Wednesday, July 10th, 2013.
Today, I died.
At around 3 PM today, I was outside, dancing in the rain that I so passionately loved. It was a full blown thunderstorm, with dense grey clouds that seemed to have absorbed all the world’s grief. For me, however, the blue grey streaks that split the sky into fragments were well wishers, old friends. I felt ecstatic, comfortable, safe.
And then lightning struck.
How ironic that something I loved with so much devotion just destroyed me in half a second of blinding brilliance? I felt a current ripping through me, smelled my flesh charring, melting off my bones and being reminded of a roasting fowl in a fire pit. Ridiculous thoughts streamed through my mind: lightning wasn’t just white, it was all the colours of the rainbow and then some; would the blisters that were opening in folds along my skin ever fade?; would I ever be able to wash out the stench of human skin, muscle and sinew clumping, singeing, dripping?
Two days later, the mourners arrived. Clad in deathly black, from their clothes to their expressions to their moods, they came. Swiftly, some walking in groups, huddling against each other for support, some alone, braving it out. My father was there, his face a wretched mask of pure agony, his expression paying tribute to the sanity that had been lost two days ago. My sisters, their blank faces staring at the casket wherein I lay, trying to reach me. And my best friend, trying to stay strong, supportive, but being given away by her trembling lower lip. My cousin, making his best effort not to do anything rash. And my mother, arranging the event, being the supportive, solid barrier, needed sorely.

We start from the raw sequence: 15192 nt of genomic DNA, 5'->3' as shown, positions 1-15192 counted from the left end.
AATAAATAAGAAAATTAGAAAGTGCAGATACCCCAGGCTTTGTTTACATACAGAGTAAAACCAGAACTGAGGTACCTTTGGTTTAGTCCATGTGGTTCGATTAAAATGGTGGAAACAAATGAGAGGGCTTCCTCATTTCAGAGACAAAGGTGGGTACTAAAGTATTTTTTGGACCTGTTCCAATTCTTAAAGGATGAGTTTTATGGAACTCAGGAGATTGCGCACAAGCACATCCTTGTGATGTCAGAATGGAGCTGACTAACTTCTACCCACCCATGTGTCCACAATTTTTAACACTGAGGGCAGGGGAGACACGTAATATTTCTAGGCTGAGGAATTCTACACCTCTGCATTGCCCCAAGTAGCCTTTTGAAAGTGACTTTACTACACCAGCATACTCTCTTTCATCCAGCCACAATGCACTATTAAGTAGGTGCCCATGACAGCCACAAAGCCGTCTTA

In actuality, this was a dream I had. When I woke up, the horror I had seen made me realize one vital thing: I never never want to die.